9 tips when you’re in debt and want kids
- Determine your debt repayment plan, if any
- Work more to temporarily boost cash flow
- Refinance or consolidate your debt
- Prepare for emergencies
- Understand your future baby costs
- Call up your health insurance
- See how you might trim current and future expenses
- Beware putting retirement savings on the backburner
- If money is tight, research nonprofits and government programs
1. Determine your debt repayment plan, if any
If repaying your debt before having kids is a priority, you’ll need to determine how you’ll go about it. Assuming you have a budget in place and understand where your money is going and coming from, you might choose a repayment strategy to bake into your budget.
Consider, for example, the debt snowball repayment strategy. With this repayment strategy, you’ll make extra payments on your debt with the lowest balance. Over time, this will free up cash you can put toward your next-highest balance. The debt avalanche method works similarly, except you’ll make extra payments toward your debt with the highest interest rate. In doing so, you’ll reduce your overall costs of repayment.
If you’re OK with carrying debt into parenthood, make sure you understand the interest rates you’re paying and how long you’ll be in repayment with your current monthly payment. That can help you understand how you financial situation will look once you enter parenthood.
2. Work more to temporarily boost cash flow
A debt repayment strategy may sound nice – and so might saving up for future baby costs – but it may be unrealistic if you don’t have cash flow to make it work. The hard truth is that you may have to find ways to make extra money until you can repay debt that creates more cushion in your budget.
You don’t have to quit your day job or even change your daily routine to increase your income. Consider filling in a few spare hours per week by picking up an easy side hustle that you can work into your schedule. Easy ways to make a side income include:
- Becoming a driver for a ride-sharing service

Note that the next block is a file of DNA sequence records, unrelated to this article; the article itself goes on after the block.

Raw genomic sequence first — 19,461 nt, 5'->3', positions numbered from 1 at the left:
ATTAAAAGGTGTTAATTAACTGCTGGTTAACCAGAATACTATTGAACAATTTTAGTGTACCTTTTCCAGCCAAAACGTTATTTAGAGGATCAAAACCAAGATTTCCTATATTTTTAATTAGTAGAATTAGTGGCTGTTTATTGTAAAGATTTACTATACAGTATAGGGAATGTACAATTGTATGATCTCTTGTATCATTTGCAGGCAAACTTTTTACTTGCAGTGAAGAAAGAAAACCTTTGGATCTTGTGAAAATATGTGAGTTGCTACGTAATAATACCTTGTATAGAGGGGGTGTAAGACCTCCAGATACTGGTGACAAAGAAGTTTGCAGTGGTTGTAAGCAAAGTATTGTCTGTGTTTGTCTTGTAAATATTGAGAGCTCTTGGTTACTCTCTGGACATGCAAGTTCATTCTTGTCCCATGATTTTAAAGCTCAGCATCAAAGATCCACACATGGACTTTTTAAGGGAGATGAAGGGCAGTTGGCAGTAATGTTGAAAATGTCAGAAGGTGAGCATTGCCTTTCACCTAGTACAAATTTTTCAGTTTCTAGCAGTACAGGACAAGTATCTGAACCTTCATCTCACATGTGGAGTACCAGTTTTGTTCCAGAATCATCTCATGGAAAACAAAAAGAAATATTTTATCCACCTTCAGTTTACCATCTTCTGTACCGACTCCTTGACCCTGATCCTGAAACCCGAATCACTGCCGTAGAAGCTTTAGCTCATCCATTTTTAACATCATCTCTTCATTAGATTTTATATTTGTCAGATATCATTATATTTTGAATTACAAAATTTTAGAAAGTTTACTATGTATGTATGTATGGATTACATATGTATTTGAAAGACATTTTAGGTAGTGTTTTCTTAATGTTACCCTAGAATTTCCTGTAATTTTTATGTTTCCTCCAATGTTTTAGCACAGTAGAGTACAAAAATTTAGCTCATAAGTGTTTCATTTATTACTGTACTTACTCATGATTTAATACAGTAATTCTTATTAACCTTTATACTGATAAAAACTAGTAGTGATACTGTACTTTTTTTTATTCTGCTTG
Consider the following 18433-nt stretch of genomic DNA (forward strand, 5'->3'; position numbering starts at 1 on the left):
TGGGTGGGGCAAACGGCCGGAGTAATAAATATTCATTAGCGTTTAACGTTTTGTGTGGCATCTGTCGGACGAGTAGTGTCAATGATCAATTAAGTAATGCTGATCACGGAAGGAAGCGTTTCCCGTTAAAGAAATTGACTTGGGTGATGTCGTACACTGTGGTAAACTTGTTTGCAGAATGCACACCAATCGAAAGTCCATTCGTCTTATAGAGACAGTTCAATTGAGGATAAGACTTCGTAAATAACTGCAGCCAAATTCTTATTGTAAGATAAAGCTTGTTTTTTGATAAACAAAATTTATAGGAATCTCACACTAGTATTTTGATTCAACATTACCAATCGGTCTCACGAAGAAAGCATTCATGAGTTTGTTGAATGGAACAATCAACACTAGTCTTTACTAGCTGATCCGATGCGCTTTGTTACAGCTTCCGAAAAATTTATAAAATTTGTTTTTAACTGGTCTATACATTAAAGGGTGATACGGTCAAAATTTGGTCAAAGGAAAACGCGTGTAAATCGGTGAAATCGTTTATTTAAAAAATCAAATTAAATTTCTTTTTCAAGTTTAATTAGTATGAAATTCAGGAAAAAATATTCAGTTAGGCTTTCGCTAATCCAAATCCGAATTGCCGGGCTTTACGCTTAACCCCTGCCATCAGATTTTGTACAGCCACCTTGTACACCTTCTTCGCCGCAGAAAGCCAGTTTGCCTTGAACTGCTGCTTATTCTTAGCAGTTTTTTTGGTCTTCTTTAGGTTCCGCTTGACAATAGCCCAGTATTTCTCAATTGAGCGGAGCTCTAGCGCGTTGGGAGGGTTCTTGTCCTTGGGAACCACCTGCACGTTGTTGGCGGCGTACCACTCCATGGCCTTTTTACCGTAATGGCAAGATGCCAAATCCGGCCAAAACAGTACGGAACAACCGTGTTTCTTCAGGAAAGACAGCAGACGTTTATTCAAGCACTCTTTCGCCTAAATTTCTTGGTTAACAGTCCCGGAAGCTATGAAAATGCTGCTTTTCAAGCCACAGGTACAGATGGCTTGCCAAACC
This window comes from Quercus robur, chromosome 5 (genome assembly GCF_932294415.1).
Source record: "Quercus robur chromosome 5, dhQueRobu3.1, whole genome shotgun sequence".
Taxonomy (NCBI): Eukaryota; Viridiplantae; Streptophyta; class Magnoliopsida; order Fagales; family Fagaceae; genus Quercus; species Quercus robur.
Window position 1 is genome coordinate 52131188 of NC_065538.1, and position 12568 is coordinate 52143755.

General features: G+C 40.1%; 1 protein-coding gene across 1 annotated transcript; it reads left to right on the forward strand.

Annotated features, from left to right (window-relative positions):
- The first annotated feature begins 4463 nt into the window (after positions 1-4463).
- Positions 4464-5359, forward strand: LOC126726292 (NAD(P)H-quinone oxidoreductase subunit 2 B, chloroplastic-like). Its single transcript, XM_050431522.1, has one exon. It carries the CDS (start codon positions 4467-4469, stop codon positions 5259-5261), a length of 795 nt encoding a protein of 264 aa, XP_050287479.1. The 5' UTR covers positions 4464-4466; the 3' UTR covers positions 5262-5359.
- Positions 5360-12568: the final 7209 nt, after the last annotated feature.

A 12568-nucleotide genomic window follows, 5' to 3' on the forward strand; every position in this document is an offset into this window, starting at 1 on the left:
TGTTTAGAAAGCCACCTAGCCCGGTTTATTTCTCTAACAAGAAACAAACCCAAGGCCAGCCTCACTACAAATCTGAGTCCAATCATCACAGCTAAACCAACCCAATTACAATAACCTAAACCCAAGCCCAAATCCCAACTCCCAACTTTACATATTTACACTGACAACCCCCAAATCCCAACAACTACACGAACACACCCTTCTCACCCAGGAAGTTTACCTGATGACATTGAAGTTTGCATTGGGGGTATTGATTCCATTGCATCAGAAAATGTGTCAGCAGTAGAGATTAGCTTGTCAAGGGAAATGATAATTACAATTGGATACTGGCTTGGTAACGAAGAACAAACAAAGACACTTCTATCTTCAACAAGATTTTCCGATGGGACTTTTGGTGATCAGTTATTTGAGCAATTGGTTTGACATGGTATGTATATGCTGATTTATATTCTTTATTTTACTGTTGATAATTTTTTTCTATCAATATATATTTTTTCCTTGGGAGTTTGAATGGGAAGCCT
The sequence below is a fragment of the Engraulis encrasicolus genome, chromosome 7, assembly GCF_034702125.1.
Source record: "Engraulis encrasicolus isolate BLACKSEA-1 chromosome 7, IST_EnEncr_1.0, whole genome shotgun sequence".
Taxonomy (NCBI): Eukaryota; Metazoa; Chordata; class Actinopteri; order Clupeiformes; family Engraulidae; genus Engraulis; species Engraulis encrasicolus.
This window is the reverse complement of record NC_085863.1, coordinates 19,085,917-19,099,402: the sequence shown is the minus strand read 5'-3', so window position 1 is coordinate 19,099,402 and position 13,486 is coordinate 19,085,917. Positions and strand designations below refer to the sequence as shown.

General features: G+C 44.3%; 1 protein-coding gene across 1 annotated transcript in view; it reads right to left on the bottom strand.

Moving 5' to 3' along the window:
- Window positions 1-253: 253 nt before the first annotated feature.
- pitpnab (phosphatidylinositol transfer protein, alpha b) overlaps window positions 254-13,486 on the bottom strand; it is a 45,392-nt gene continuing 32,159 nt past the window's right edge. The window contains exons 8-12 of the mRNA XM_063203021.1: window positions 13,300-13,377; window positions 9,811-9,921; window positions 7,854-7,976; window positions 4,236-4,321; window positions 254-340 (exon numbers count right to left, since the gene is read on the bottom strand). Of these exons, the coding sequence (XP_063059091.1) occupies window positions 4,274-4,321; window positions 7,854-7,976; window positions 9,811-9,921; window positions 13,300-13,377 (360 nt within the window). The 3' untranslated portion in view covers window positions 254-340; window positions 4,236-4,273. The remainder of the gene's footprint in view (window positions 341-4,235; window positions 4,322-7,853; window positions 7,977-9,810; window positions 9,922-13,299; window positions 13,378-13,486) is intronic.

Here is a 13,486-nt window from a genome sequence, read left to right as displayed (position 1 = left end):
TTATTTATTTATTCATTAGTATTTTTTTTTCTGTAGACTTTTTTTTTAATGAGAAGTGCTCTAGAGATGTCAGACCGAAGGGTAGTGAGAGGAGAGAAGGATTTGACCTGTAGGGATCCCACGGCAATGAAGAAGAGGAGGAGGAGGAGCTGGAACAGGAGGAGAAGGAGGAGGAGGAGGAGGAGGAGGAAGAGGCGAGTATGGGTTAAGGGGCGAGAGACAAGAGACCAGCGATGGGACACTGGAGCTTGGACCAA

- Marketing your creative skills as a freelancer online for websites such as Fiverr
- Picking up miscellaneous jobs on TaskRabbit, which may include assembling furniture and being a handyman
- Renting out your parking spot
3. Refinance or consolidate your debt
Whether you want to repay your debt or not, you may increase your cash flow by refinancing or consolidating your debt. In each case, you’ll take out a new loan or line of credit in order to pay off your existing debt. The new loan or line of credit should have a lower interest rate than your old debt.
By refinancing your debt, you may:
- Combine multiple balances through consolidation, reducing the number of creditors you’re making payments to each month.
- Get a lower interest rate to reduce your overall cost of borrowing.
- Lengthen your repayment period to decrease monthly payments but at the cost of a higher overall cost of borrowing.
- Shorten your repayment period, increasing monthly payments but getting you out of debt sooner.
- Land a 0% interest rate for a promotional period (in the case of a balance transfer card), making repayment more affordable for a window of time.
In many cases, refinancing is done using a personal loan. These are unsecured loans that borrowers with good credit may get with a low interest rate. With fixed rates and fixed terms, repayment is predictable. However, some borrowers may opt for a home equity loan or line of credit, which can come with lower rates but at the cost of using your home as collateral.
4. Prepare for emergencies
If you don’t have an emergency fund, you may consider prioritizing building one over debt repayment. Because being a parent can be expensive, a rainy day fund can help you avoid taking out new debt in an emergency. You may even find you have to tap those funds in you have to take unpaid time off from work for your child.